Torres’ Model of Hispanic Identity Development

Brief Overview
Printable Summary (PDF)

Previous cohorts of FSU students have developed these printable summaries and used them to prepare for test and papers.  We hope they’ll be of help to you too.

Stages, Levels, Phases, and Components of the Theory

Stages, Levels, Phases, and Components of the Theory:  

  • Model look speaks specifically to college students
  • In the first two years, there are three influences:
    • Environment Where They Grew Up –
      • Individuals are more socialized into the Hispanic culture depending on the community he or she grew up in; the more Hispanic influences the stronger the ethnic identity
    • Family Influence and Generational Status –
      • As individuals are more and more removed from the first-generation, the more acculturated and assimilated into the dominate culture
    • Self-perception and Status in Society –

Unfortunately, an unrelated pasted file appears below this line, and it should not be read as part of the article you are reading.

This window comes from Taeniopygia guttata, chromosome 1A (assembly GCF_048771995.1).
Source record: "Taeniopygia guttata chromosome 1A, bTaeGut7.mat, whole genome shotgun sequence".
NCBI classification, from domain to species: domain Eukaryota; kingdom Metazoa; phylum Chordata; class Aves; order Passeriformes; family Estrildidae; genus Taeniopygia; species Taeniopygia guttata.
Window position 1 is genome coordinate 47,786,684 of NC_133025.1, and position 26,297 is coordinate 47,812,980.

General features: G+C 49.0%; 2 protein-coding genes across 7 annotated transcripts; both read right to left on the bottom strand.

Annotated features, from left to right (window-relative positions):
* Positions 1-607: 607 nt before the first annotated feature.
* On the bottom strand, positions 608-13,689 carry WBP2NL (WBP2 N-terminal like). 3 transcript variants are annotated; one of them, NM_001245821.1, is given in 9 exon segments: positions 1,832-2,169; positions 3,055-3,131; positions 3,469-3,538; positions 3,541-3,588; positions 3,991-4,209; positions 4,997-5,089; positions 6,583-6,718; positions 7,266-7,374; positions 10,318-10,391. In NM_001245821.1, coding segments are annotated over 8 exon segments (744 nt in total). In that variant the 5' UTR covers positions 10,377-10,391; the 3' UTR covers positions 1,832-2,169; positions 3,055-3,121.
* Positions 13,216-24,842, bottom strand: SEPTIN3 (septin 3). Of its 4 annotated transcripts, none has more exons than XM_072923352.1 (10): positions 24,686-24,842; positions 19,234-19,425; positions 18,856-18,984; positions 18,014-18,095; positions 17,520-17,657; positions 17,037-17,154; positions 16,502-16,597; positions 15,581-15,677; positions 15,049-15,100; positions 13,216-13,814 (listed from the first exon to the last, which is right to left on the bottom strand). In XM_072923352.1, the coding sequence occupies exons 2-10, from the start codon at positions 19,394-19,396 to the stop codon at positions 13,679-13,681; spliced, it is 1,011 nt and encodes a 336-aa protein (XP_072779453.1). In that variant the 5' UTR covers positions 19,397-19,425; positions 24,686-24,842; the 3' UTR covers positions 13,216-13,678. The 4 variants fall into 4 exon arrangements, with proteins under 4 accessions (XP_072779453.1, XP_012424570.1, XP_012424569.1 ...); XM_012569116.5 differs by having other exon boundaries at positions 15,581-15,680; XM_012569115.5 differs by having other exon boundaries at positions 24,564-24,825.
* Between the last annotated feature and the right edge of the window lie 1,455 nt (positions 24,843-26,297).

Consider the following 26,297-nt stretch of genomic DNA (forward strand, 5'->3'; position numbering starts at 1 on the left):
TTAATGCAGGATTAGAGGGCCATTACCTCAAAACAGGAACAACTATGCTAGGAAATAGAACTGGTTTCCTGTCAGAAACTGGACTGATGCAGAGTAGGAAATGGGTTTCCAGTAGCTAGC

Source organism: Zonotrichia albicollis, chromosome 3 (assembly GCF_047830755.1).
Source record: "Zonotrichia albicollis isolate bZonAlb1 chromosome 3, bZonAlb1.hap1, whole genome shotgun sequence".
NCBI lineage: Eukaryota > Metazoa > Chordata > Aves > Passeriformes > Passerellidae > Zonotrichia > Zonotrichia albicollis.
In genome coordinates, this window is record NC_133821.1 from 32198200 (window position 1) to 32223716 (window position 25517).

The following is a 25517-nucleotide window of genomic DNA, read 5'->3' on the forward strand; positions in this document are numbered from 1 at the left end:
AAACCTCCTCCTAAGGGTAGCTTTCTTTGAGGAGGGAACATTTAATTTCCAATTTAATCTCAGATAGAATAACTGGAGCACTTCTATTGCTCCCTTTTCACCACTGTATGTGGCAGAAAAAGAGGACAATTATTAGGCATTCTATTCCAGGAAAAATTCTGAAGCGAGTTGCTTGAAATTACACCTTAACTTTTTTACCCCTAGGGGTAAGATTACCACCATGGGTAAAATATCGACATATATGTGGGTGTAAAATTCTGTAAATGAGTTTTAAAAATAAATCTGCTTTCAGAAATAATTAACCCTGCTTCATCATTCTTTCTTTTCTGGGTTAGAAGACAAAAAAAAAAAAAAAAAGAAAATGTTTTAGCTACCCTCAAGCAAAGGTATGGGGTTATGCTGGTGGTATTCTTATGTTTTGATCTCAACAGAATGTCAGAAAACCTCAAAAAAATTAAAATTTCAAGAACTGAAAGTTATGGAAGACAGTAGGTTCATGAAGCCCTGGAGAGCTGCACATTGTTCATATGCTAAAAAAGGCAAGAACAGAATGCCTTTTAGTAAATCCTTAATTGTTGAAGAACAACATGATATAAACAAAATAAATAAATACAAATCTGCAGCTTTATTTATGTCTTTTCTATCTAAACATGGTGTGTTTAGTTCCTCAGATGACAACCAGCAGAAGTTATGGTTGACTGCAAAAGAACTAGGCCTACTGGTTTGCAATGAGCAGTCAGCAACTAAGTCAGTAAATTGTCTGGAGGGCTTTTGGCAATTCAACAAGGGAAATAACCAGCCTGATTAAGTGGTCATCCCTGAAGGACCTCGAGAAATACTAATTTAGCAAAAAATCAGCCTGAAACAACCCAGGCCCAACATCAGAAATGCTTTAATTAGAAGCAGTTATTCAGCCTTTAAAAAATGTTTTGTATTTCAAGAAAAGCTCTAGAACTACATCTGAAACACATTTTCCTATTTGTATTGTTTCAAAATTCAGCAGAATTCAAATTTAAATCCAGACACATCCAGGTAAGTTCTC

• An individuals sense of privilege as a Latino is based upon the extent to which stereotypes about the Latino culture are believed
      • Individuals will go through two processes when experiencing conflict in current environment
    • Cultural Dissonance –
      • An individuals realization of their perception of a Latino identity and how other’s expect from a person who identifies as Latino
    • Changes in Relationships
      • An individuals clash with current peer groups’ values of a Latino
Application of Theory to Practice
This section is designed to provide student affairs professionals, staff, and faculty members with tips and tools to apply theory to practice.
Annotations of Associated Literature

Annotations listed below are associated with the author’s original work to provided a more in-depth look at the theory.

Original Citation

Torres, V. (2003). Influences on ethnic identity development of Latino college students in the first two years of college. Journal of College Student Development44(4), 532-547.

Additional Resources

This information above was originally written by Michelle Robinson. The webpage is maintained by Amanda Peerce and Jesse Ford.  For information on the page, please contact Amanda Peerce at or Jesse Ford at